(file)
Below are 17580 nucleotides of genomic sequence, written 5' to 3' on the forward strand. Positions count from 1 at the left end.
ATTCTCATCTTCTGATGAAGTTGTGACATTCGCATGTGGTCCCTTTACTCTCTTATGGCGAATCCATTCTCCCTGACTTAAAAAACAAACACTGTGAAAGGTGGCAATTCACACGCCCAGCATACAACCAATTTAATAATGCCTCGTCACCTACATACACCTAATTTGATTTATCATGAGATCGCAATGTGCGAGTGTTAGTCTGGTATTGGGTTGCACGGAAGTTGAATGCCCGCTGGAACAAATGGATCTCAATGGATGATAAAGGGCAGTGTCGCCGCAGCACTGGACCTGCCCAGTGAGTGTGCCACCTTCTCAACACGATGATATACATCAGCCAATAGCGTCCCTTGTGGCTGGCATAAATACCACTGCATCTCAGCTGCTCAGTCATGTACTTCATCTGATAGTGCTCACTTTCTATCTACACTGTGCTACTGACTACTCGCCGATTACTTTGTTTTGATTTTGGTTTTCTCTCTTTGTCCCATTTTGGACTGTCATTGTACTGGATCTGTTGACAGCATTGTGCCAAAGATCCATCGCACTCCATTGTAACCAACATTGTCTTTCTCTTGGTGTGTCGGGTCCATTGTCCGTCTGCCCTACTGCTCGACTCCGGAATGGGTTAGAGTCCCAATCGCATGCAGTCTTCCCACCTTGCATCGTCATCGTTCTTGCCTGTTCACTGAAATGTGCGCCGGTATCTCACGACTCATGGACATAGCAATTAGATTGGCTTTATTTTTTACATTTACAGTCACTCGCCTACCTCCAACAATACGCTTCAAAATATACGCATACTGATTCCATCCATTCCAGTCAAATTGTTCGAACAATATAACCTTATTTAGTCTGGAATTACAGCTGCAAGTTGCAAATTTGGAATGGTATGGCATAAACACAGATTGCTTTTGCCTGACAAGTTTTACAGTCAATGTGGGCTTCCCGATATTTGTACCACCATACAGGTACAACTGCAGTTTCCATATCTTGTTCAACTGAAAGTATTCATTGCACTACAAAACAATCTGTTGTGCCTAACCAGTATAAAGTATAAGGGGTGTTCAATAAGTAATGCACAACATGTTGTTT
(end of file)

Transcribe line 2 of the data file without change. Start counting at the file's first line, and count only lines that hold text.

ATTCTCATCTTCTGATGAAGTTGTGACATTCGCATGTGGTCCCTTTACTCTCTTATGGCGAATCCATTCTCCCTGACTTAAAAAACAAACACTGTGAAAGGTGGCAATTCACACGCCCAGCATACAACCAATTTAATAATGCCTCGTCACCTACATACACCTAATTTGATTTATCATGAGATCGCAATGTGCGAGTGTTAGTCTGGTATTGGGTTGCACGGAAGTTGAATGCCCGCTGGAACAAATGGATCTCAATGGATGATAAAGGGCAGTGTCGCCGCAGCACTGGACCTGCCCAGTGAGTGTGCCACCTTCTCAACACGATGATATACATCAGCCAATAGCGTCCCTTGTGGCTGGCATAAATACCACTGCATCTCAGCTGCTCAGTCATGTACTTCATCTGATAGTGCTCACTTTCTATCTACACTGTGCTACTGACTACTCGCCGATTACTTTGTTTTGATTTTGGTTTTCTCTCTTTGTCCCATTTTGGACTGTCATTGTACTGGATCTGTTGACAGCATTGTGCCAAAGATCCATCGCACTCCATTGTAACCAACATTGTCTTTCTCTTGGTGTGTCGGGTCCATTGTCCGTCTGCCCTACTGCTCGACTCCGGAATGGGTTAGAGTCCCAATCGCATGCAGTCTTCCCACCTTGCATCGTCATCGTTCTTGCCTGTTCACTGAAATGTGCGCCGGTATCTCACGACTCATGGACATAGCAATTAGATTGGCTTTATTTTTTACATTTACAGTCACTCGCCTACCTCCAACAATACGCTTCAAAATATACGCATACTGATTCCATCCATTCCAGTCAAATTGTTCGAACAATATAACCTTATTTAGTCTGGAATTACAGCTGCAAGTTGCAAATTTGGAATGGTATGGCATAAACACAGATTGCTTTTGCCTGACAAGTTTTACAGTCAATGTGGGCTTCCCGATATTTGTACCACCATACAGGTACAACTGCAGTTTCCATATCTTGTTCAACTGAAAGTATTCATTGCACTACAAAACAATCTGTTGTGCCTAACCAGTATAAAGTATAAGGGGTGTTCAATAAGTAATGCACAACATGTTGTTT